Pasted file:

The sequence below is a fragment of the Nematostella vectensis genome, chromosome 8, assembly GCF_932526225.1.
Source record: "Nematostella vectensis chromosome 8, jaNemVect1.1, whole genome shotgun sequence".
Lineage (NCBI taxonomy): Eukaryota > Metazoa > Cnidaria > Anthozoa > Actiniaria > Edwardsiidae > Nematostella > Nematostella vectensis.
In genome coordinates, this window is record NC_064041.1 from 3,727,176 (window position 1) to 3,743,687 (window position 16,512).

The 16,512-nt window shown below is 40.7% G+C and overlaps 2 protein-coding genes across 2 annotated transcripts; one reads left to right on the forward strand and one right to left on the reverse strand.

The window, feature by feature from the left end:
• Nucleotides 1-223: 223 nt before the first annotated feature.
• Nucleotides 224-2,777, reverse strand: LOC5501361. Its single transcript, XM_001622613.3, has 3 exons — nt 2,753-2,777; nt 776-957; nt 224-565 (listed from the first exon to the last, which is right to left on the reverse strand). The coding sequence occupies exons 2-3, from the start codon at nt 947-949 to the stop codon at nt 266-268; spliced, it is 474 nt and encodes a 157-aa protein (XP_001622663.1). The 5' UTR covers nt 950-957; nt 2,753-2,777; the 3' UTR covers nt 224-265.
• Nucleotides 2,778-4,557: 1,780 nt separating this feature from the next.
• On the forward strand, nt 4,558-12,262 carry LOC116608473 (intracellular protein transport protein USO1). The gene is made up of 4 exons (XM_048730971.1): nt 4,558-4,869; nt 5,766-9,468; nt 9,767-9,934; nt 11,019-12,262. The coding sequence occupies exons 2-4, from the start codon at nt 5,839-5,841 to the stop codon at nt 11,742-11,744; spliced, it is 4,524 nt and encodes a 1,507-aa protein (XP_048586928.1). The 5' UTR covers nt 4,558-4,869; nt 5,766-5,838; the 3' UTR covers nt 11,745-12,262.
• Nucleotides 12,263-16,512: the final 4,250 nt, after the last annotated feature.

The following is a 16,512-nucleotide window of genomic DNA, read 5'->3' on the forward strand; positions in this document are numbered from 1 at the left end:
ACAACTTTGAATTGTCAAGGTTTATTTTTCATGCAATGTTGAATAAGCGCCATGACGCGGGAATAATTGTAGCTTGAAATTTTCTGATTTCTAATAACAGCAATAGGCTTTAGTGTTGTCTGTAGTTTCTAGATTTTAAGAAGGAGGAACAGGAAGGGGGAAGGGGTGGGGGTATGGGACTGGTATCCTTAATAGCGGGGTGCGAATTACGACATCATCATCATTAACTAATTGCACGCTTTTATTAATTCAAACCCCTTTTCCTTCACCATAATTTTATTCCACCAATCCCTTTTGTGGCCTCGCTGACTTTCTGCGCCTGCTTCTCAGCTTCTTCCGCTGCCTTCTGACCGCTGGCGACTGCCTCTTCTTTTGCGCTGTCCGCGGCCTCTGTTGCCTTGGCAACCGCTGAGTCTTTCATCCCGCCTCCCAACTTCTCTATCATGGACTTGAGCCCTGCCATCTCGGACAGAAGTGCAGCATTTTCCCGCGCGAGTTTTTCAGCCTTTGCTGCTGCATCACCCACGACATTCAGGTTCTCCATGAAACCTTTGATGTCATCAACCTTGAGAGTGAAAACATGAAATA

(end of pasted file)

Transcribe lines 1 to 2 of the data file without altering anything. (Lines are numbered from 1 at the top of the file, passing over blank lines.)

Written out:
The sequence below is a fragment of the Nematostella vectensis genome, chromosome 8, assembly GCF_932526225.1.
Source record: "Nematostella vectensis chromosome 8, jaNemVect1.1, whole genome shotgun sequence".